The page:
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When the Butcher softened to me

A 1971 Indian prisoner of war (PoW), Flt Lt Vijay Vasant Tambay, was seen in a Pakistani jail as recently as 1989. His uncle who met him in a jail in Faislabad relived the moment:"Seventeen years after my nephew was declared missing in the 1971 Indo-Pak war, Pakistani authorities took me to meet him in jail on General Tikka Khan?s orders."

india Updated: Jan 13, 2004 17:44 IST

Seventeen years after my nephew was declared missing in the 1971 Indo-Pak war, Pakistani authorities took me to meet him in jail on General Tikka Khan’s orders.

My family had last heard of Vijay Vasant Tambay on radio shortly after his aircraft, a Sukhoi-7, was shot down at Shorkot in Pakistan on December 5, 1971. (There was also a Pakistani newspaper report that a certain Tombay - the name obviously misspelt - had been captured.)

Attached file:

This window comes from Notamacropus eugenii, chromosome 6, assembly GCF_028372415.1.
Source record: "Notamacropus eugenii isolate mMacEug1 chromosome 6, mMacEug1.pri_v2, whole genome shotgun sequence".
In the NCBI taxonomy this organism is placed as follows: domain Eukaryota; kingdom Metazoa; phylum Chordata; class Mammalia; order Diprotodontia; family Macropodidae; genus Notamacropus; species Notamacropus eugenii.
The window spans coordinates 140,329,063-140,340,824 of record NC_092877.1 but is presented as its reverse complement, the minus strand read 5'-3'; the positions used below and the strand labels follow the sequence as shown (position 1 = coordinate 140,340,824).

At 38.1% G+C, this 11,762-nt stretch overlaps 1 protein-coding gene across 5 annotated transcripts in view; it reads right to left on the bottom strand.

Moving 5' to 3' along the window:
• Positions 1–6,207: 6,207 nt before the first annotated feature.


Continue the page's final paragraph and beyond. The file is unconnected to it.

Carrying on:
Though the Indian government later put him on the list of its missing defence personnel, Pakistan had continually denied holding him or any other Indian soldier from the war.

Still in our hearts we always knew he was there somewhere in Pakistan. His wife Damayanti waited for him. His old mother held on to her life, hoping to see her son come back home.

In January 1989, while I was on an official tour to Pakistan with the under-19 cricket team, I met General Tikka Khan, the famous Butcher of Bangladesh, at a tea party in Gujranwala. The general was then the Governor of Punjab.

As people chatted among themselves, I stepped up to the general and asked him: “My nephew is a PoW in Pakistan. I want to see him just once. Can you help me meet him? I am not interested in politics; his grandmother is 92 years old… she just wants to know whether her grandson is dead or alive. It was a strange request, or so he thought, and he dismissively said: "Theek hai!" (okay!)

First Published: Jan 13, 2004 17:44 IST